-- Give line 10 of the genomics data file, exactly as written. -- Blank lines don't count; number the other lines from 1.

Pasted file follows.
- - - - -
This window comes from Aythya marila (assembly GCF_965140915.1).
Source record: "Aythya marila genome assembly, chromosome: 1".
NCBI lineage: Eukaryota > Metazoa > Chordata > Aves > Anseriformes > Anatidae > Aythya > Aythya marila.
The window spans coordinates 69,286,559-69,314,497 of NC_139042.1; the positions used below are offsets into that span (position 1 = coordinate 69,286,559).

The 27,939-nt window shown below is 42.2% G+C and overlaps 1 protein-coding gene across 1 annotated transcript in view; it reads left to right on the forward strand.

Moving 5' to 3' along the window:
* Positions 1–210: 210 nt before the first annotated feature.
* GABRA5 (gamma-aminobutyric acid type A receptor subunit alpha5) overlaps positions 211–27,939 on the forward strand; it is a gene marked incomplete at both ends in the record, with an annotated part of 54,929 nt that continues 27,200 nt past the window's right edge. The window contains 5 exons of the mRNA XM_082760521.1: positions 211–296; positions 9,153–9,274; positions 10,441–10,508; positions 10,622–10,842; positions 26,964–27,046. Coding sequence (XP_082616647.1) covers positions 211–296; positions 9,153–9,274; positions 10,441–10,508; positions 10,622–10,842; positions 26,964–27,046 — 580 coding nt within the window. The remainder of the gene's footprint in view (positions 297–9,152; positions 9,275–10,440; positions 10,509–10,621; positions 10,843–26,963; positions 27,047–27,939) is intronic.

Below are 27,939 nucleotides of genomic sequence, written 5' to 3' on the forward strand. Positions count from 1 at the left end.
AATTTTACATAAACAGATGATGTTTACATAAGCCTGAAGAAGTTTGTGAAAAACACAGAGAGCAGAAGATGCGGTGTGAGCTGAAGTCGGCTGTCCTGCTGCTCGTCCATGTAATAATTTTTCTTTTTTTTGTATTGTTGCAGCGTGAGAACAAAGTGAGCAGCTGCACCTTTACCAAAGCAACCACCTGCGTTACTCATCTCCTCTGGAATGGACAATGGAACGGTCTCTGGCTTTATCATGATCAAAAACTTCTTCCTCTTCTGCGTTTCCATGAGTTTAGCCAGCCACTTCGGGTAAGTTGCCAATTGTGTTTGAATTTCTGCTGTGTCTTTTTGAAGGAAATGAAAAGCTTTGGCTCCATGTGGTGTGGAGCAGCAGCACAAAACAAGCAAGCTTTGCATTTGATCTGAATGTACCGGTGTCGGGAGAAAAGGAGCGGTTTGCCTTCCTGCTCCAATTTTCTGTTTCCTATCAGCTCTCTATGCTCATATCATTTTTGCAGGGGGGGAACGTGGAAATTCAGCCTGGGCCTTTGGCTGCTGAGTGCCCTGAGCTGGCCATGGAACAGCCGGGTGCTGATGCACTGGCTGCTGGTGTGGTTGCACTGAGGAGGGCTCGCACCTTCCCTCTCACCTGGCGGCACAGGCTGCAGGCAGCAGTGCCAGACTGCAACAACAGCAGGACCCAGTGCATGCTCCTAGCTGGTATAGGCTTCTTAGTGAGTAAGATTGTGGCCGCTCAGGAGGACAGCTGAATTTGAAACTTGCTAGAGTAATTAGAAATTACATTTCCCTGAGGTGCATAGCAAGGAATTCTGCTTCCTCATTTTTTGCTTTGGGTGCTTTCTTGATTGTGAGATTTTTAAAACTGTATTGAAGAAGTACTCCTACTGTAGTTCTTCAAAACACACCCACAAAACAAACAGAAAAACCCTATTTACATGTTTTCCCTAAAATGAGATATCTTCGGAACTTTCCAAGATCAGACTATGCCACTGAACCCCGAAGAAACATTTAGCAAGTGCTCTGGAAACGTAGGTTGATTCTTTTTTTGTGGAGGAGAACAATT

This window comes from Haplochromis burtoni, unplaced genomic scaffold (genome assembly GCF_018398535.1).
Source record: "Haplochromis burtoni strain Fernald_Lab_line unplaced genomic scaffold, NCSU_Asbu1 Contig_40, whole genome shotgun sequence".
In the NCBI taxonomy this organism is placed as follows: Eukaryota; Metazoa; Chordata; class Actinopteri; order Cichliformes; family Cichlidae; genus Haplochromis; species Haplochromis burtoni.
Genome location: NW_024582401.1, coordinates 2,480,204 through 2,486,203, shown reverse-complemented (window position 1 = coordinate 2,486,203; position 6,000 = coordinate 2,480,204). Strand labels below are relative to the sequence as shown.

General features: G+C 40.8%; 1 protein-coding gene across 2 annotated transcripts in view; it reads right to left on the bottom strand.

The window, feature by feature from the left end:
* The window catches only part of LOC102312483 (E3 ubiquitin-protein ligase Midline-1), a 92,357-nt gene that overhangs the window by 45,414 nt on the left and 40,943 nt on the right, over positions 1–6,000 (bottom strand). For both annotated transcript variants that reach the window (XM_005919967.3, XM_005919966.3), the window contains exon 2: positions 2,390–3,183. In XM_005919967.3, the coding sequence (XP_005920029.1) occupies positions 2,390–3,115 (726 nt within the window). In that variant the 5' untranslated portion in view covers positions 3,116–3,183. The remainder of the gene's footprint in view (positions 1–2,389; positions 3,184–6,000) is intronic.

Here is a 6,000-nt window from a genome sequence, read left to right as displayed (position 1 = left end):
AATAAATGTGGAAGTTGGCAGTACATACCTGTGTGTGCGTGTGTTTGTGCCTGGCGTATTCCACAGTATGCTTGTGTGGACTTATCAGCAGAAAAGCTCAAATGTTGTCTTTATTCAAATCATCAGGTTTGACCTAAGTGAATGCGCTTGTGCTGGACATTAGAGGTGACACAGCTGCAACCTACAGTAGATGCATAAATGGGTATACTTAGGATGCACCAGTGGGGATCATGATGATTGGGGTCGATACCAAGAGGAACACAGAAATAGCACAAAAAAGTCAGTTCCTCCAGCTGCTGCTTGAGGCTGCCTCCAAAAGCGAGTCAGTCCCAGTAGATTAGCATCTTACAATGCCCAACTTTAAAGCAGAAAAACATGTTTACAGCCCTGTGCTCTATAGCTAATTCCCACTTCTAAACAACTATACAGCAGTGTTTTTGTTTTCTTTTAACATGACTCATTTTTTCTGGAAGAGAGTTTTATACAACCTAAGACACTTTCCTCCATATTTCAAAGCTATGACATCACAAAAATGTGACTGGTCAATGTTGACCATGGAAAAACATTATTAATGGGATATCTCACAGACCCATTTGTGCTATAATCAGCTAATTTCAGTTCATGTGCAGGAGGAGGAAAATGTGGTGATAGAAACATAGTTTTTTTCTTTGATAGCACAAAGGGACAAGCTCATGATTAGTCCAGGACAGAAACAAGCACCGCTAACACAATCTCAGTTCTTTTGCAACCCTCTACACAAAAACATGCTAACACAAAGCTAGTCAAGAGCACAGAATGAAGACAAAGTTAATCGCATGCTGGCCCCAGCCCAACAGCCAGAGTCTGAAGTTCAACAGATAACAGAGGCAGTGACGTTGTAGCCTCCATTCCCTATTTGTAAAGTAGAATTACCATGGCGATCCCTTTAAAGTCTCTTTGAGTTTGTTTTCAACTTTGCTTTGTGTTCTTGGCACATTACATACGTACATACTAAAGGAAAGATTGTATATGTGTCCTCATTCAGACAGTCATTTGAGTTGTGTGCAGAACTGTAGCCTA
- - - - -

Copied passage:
AATTTTACATAAACAGATGATGTTTACATAAGCCTGAAGAAGTTTGTGAAAAACACAGAGAGCAGAAGATGCGGTGTGAGCTGAAGTCGGCTGTCCTGCTGCTCGTCCATGTAATAATTTTTCTTTTTTTTGTATTGTTGCAGCGTGAGAACAAAGTGAGCAGCTGCACCTTTACCAAAGCAACCACCTGCGTTACTCATCTCCTCTGGAATGGACAATGGAACGGTCTCTGGCTTTATCATGATCAAAAACTTCTTCCTCTTCTGCGTTTCCATGAGTTTAGCCAGCCACTTCGGGTAAGTTGCCAATTGTGTTTGAATTTCTGCTGTGTCTTTTTGAAGGAAATGAAAAGCTTTGGCTCCATGTGGTGTGGAGCAGCAGCACAAAACAAGCAAGCTTTGCATTTGATCTGAATGTACCGGTGTCGGGAGAAAAGGAGCGGTTTGCCTTCCTGCTCCAATTTTCTGTTTCCTATCAGCTCTCTATGCTCATATCATTTTTGCAGGGGGGGAACGTGGAAATTCAGCCTGGGCCTTTGGCTGCTGAGTGCCCTGAGCTGGCCATGGAACAGCCGGGTGCTGATGCACTGGCTGCTGGTGTGGTTGCACTGAGGAGGGCTCGCACCTTCCCTCTCACCTGGCGGCACAGGCTGCAGGCAGCAGTGCCAGACTGCAACAACAGCAGGACCCAGTGCATGCTCCTAGCTGGTATAGGCTTCTTAGTGAGTAAGATTGTGGCCGCTCAGGAGGACAGCTGAATTTGAAACTTGCTAGAGTAATTAGAAATTACATTTCCCTGAGGTGCATAGCAAGGAATTCTGCTTCCTCATTTTTTGCTTTGGGTGCTTTCTTGATTGTGAGATTTTTAAAACTGTATTGAAGAAGTACTCCTACTGTAGTTCTTCAAAACACACCCACAAAACAAACAGAAAAACCCTATTTACATGTTTTCCCTAAAATGAGATATCTTCGGAACTTTCCAAGATCAGACTATGCCACTGAACCCCGAAGAAACATTTAGCAAGTGCTCTGGAAACGTAGGTTGATTCTTTTTTTGTGGAGGAGAACAATT